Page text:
Prolegomena to Any Future Metaphysics.Robert D. Mack - 1951 - Journal of Philosophy 48 (16):507-508.
  11.  60
    Trauma and Human Existence: Autobiographical, Psychoanalytic, and Philosophical Reflections.Robert D. Stolorow - 2007 - Routledge.
    Trauma and Human Existence effectively interweaves two themes central to emotional trauma--the first pertains to the contextuality of emotional life in general, and of the experience of emotional trauma in particular, and the second pertains to the recognition that the possibility of emotional trauma is built into the basic constitution of human existence. This volume traces how both themes interconnect, largely as they crystallize in the author’s personal experience of traumatic loss. As discussed in the book's final chapter, whether or (...)
  12.  79
    Is It Time to Abandon Brain Death?Robert D. Truog - 1997 - Hastings Center Report 27 (1):29.
  13. Costs of a predictible switch between simple cognitive tasks.Robert D. Rogers & Stephen Monsell - 1995 - Journal of Experimental Psychology: General 124 (2):207.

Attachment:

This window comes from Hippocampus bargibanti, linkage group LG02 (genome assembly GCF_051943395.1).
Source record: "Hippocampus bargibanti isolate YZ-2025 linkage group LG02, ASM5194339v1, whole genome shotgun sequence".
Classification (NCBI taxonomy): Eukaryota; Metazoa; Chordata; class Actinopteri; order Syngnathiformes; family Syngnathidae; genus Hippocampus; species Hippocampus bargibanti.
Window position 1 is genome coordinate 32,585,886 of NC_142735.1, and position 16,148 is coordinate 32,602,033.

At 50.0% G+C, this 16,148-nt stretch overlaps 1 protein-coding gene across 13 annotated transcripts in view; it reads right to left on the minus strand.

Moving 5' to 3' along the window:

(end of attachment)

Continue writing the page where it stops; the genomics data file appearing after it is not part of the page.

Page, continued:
14. The Phenomenology of Language and the Metaphysicalizing of the Real.Robert D. Stolorow & George E. Atwood - 2017 - Language and Psychoanalysis 6 (1):04-09.
    This essay joins Wilhelm Dilthey’s conception of the metaphysical impulse as a flight from the tragedy of human finitude with Ludwig Wittgenstein’s understanding of how language bewitches intelligence. We contend that there are features of the phenomenology of language that play a constitutive and pervasive role in the formation of metaphysical illusion.
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  15.  40